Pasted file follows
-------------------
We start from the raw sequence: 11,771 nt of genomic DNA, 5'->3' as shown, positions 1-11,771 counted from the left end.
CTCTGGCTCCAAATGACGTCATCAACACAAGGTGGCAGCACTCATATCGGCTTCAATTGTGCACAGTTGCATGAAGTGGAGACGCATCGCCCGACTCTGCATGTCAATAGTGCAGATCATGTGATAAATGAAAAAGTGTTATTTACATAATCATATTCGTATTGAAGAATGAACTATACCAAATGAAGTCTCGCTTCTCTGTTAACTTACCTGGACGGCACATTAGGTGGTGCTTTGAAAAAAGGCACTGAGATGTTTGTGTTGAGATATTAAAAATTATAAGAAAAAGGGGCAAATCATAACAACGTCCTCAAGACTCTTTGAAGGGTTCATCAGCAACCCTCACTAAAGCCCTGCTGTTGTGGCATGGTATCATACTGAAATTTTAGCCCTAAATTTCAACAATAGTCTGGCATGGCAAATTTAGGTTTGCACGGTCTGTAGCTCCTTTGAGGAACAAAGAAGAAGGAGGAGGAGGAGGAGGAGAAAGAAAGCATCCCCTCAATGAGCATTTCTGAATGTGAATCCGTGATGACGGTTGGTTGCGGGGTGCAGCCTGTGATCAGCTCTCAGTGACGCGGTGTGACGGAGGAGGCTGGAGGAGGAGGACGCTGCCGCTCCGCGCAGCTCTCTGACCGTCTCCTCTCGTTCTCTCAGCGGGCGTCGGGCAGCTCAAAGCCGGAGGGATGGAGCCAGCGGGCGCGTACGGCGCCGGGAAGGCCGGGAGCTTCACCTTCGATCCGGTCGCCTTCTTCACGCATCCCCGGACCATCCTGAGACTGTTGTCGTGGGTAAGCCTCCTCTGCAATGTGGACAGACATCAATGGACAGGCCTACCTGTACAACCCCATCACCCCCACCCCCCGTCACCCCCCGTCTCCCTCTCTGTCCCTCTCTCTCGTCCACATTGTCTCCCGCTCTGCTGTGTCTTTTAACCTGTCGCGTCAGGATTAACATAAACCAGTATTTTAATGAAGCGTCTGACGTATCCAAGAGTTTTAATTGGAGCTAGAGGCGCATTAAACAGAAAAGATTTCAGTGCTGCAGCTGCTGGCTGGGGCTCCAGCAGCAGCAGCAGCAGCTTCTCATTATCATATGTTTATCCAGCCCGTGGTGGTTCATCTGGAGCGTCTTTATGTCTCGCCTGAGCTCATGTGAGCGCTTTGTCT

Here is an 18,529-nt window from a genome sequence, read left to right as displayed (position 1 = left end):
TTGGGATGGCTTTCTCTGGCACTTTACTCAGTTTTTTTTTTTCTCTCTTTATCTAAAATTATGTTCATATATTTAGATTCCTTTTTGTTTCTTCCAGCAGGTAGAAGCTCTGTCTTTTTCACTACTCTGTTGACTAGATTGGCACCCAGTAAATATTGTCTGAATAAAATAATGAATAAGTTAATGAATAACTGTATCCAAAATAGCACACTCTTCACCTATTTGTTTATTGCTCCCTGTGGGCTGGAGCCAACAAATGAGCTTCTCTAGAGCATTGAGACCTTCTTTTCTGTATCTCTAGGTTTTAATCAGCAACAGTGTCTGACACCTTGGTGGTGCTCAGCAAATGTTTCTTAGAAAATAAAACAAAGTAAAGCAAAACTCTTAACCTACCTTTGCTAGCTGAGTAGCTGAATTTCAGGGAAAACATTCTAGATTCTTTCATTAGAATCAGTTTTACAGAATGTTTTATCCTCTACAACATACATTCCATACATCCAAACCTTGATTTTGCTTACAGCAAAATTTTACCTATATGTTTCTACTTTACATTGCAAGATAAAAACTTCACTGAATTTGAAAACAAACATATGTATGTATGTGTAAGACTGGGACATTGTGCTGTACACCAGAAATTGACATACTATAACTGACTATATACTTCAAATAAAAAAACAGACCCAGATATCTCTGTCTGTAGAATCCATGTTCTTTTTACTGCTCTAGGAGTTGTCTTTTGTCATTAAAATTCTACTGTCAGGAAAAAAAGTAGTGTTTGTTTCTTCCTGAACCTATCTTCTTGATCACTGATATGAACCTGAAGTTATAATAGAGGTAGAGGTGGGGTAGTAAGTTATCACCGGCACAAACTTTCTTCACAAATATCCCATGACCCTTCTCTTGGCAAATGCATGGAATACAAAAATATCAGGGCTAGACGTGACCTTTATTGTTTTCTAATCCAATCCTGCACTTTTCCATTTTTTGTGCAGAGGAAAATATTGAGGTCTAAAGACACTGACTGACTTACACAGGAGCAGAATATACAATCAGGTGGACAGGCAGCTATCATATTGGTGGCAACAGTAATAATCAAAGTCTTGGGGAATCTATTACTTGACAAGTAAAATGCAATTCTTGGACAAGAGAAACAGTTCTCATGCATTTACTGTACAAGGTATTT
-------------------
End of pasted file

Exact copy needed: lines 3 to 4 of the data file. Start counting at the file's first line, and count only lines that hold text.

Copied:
Here is an 18,529-nt window from a genome sequence, read left to right as displayed (position 1 = left end):
TTGGGATGGCTTTCTCTGGCACTTTACTCAGTTTTTTTTTTTCTCTCTTTATCTAAAATTATGTTCATATATTTAGATTCCTTTTTGTTTCTTCCAGCAGGTAGAAGCTCTGTCTTTTTCACTACTCTGTTGACTAGATTGGCACCCAGTAAATATTGTCTGAATAAAATAATGAATAAGTTAATGAATAACTGTATCCAAAATAGCACACTCTTCACCTATTTGTTTATTGCTCCCTGTGGGCTGGAGCCAACAAATGAGCTTCTCTAGAGCATTGAGACCTTCTTTTCTGTATCTCTAGGTTTTAATCAGCAACAGTGTCTGACACCTTGGTGGTGCTCAGCAAATGTTTCTTAGAAAATAAAACAAAGTAAAGCAAAACTCTTAACCTACCTTTGCTAGCTGAGTAGCTGAATTTCAGGGAAAACATTCTAGATTCTTTCATTAGAATCAGTTTTACAGAATGTTTTATCCTCTACAACATACATTCCATACATCCAAACCTTGATTTTGCTTACAGCAAAATTTTACCTATATGTTTCTACTTTACATTGCAAGATAAAAACTTCACTGAATTTGAAAACAAACATATGTATGTATGTGTAAGACTGGGACATTGTGCTGTACACCAGAAATTGACATACTATAACTGACTATATACTTCAAATAAAAAAACAGACCCAGATATCTCTGTCTGTAGAATCCATGTTCTTTTTACTGCTCTAGGAGTTGTCTTTTGTCATTAAAATTCTACTGTCAGGAAAAAAAGTAGTGTTTGTTTCTTCCTGAACCTATCTTCTTGATCACTGATATGAACCTGAAGTTATAATAGAGGTAGAGGTGGGGTAGTAAGTTATCACCGGCACAAACTTTCTTCACAAATATCCCATGACCCTTCTCTTGGCAAATGCATGGAATACAAAAATATCAGGGCTAGACGTGACCTTTATTGTTTTCTAATCCAATCCTGCACTTTTCCATTTTTTGTGCAGAGGAAAATATTGAGGTCTAAAGACACTGACTGACTTACACAGGAGCAGAATATACAATCAGGTGGACAGGCAGCTATCATATTGGTGGCAACAGTAATAATCAAAGTCTTGGGGAATCTATTACTTGACAAGTAAAATGCAATTCTTGGACAAGAGAAACAGTTCTCATGCATTTACTGTACAAGGTATTT